Pope Francis moves to suppress liturgical abuses

Well it does to the people who post here... dispassionate and reasoned debate, with a good deal of humour thrown in for good measure.

Moderators: Dom Perignon, Casimir

Southern Comfort
Posts: 1875
Joined: Sat Feb 23, 2008 12:31 pm

Re: Pope Francis moves to suppress liturgical abuses

Post by Southern Comfort » Thu Aug 07, 2014 6:14 pm

Dom Perignon wrote:I have deleted certain of the most recent posts because, in my view, they drifted off topic and began to drift towards becoming personal attacks. Can we please return to the debate.


Furry Nuff :wink:

JW
Posts: 850
Joined: Sat Mar 03, 2007 8:46 am
Location: Kent

Re: Pope Francis moves to suppress liturgical abuses

Post by JW » Thu Aug 07, 2014 7:28 pm

I see the topic is "Pope Francis moves to suppress liturgical abuses"

Didn't have Pope Francis down as a dancer but he's full of surprises. Being Pope, his moves will all be infallible when he dances around faith or morals ex cathedra, so they'll be worth seeing. Here they are: http://www.youtube.com/watch?v=8WK_yez9UM8. It's the first I've heard of moves being used to suppress anything, though :P
JW

BobHayes
Posts: 123
Joined: Sat Aug 25, 2012 5:22 pm
Parish / Diocese: St Mary of the Angels - Diocese of Salford
Location: Ashton-under-Lyne

Re: Pope Francis moves to suppress liturgical abuses

Post by BobHayes » Thu Aug 07, 2014 7:53 pm

Dom Perignon wrote:I have deleted certain of the most recent posts because, in my view, they drifted off topic and began to drift towards becoming personal attacks. Can we please return to the debate.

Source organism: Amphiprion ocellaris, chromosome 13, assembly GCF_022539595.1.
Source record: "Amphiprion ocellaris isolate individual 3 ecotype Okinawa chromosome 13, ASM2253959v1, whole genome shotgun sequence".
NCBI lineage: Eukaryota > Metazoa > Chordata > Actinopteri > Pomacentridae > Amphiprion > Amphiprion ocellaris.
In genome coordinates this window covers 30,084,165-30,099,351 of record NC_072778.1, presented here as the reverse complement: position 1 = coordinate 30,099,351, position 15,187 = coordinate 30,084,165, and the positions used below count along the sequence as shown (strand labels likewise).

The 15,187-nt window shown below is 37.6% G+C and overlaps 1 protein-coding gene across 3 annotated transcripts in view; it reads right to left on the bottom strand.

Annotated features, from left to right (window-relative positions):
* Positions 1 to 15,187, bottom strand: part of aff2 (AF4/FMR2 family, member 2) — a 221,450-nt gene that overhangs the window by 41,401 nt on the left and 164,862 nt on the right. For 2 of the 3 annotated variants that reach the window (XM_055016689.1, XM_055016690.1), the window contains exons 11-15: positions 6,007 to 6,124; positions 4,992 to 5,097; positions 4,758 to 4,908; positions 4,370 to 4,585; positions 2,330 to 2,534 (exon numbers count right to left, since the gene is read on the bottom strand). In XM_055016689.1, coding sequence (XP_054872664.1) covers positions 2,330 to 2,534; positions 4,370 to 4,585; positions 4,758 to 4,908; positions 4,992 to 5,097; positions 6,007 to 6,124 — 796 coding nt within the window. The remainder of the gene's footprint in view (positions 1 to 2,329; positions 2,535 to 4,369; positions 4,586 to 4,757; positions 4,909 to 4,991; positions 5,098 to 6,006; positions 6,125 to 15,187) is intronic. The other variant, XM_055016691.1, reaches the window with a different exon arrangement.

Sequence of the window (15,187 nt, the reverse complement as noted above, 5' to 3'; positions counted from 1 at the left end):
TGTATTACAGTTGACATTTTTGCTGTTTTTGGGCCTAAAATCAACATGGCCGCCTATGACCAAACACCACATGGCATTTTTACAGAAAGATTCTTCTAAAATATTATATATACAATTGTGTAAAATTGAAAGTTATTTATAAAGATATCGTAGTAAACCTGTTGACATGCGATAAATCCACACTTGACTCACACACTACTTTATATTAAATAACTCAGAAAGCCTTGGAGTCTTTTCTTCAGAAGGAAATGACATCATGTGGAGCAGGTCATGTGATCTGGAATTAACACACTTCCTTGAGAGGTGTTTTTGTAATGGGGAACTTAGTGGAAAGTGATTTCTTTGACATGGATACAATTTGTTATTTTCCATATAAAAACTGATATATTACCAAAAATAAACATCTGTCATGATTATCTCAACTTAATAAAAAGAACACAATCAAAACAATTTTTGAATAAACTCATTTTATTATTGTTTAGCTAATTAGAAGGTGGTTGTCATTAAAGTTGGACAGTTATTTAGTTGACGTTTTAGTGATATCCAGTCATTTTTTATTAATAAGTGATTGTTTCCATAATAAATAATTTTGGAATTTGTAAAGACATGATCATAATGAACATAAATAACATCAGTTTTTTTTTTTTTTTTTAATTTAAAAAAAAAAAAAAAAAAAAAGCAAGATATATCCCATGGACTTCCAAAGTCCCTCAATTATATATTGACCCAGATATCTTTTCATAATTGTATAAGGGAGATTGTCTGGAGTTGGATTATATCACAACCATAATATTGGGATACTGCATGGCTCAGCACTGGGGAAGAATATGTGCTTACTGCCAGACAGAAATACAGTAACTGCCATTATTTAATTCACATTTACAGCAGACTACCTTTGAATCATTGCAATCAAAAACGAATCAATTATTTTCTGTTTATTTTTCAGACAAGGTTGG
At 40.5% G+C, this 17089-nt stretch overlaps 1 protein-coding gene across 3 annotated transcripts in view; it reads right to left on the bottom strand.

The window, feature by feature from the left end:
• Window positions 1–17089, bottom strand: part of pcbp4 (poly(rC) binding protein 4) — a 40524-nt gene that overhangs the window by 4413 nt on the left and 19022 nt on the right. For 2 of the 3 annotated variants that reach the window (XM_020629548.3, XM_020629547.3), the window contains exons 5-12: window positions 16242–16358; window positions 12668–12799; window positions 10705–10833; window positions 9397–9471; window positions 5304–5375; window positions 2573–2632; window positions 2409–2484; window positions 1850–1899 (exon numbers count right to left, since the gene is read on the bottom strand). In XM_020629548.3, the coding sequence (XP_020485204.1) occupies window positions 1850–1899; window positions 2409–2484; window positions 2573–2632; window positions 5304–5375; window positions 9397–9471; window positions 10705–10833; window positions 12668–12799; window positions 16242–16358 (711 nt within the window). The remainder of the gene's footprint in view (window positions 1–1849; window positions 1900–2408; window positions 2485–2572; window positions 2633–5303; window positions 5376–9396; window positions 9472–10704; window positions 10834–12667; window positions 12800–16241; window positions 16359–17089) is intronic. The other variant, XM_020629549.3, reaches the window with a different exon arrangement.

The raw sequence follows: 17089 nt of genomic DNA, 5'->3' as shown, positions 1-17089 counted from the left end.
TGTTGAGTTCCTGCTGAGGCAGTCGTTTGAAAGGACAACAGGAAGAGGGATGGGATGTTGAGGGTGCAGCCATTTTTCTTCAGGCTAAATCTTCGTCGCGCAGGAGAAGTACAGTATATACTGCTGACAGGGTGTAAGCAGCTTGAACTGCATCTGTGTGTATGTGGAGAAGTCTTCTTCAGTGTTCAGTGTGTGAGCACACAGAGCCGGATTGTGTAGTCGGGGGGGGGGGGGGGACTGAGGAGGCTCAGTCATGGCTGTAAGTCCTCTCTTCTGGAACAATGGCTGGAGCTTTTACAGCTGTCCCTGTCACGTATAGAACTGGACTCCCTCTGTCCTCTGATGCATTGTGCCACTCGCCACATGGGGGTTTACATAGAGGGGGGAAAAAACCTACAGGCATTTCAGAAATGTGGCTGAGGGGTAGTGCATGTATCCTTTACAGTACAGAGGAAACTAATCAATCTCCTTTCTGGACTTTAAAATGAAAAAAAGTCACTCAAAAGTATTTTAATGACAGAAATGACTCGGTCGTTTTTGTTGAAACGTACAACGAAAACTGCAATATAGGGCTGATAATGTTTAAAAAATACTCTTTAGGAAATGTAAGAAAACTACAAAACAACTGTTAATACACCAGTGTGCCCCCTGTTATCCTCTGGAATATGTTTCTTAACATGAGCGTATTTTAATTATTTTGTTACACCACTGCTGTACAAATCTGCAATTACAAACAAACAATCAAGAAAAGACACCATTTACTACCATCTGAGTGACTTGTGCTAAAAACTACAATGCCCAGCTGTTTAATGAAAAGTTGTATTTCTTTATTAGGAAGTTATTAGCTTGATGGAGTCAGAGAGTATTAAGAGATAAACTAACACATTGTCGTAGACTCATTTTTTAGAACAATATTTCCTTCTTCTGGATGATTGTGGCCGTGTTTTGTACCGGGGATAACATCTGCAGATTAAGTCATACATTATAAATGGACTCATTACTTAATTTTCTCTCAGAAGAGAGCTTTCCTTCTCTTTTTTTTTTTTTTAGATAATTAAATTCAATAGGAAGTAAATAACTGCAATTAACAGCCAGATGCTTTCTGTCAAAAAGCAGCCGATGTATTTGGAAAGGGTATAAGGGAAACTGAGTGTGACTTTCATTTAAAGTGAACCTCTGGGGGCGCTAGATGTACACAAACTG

Agreed. :)
Bob

dmu3tem
Posts: 254
Joined: Fri Mar 04, 2005 3:11 pm
Location: Frozen North

Re: Pope Francis moves to suppress liturgical abuses

Post by dmu3tem » Mon Aug 11, 2014 2:22 pm

I think the bottom line with any liturgy (or details therein) is whether it 'works' for the people who attend a given service. A liturgy may be 'correct' in every detail; but if it does not meet people's needs and perceptions about what a service should do, then it is useless.

It is inevitable that different people in different places should have different liturgical 'needs'; so any liturgy imposed from the centre has to have some flexibility.

The issue then in this case is: 'how much flexibility is too much flexibility?' In this context it is worth asking whether God particularly minds or is able comprehend what is happening if a set of rubrics is not exactly kept to, especially given the fact that liturgies are drafted by fallible human beings (who hope they are being guided by the Holy Spirit)? If God is all seeing and all knowing then he should be able to cope with alleged deviations. Surely the most important thing is the intent behind the liturgical actions and words?

I also remember that there are passages in the Gospels where Jesus condemns Scribes, Sadducees and Pharisees for overzealous insistence on adherence to the letter of the law while their general social conduct was somewhat deficient. This suggests that a liturgical observance that does not inform our general behaviour as human beings (and vice versa) is flawed. The exchange of greetings as a sign of peace is one of the more obvious manifestations of the links between the two. If we are not prepared to be friendly to our neighbours in church (using the variable social currency that is in vogue) we are unlikely to behave much better in the big wide world.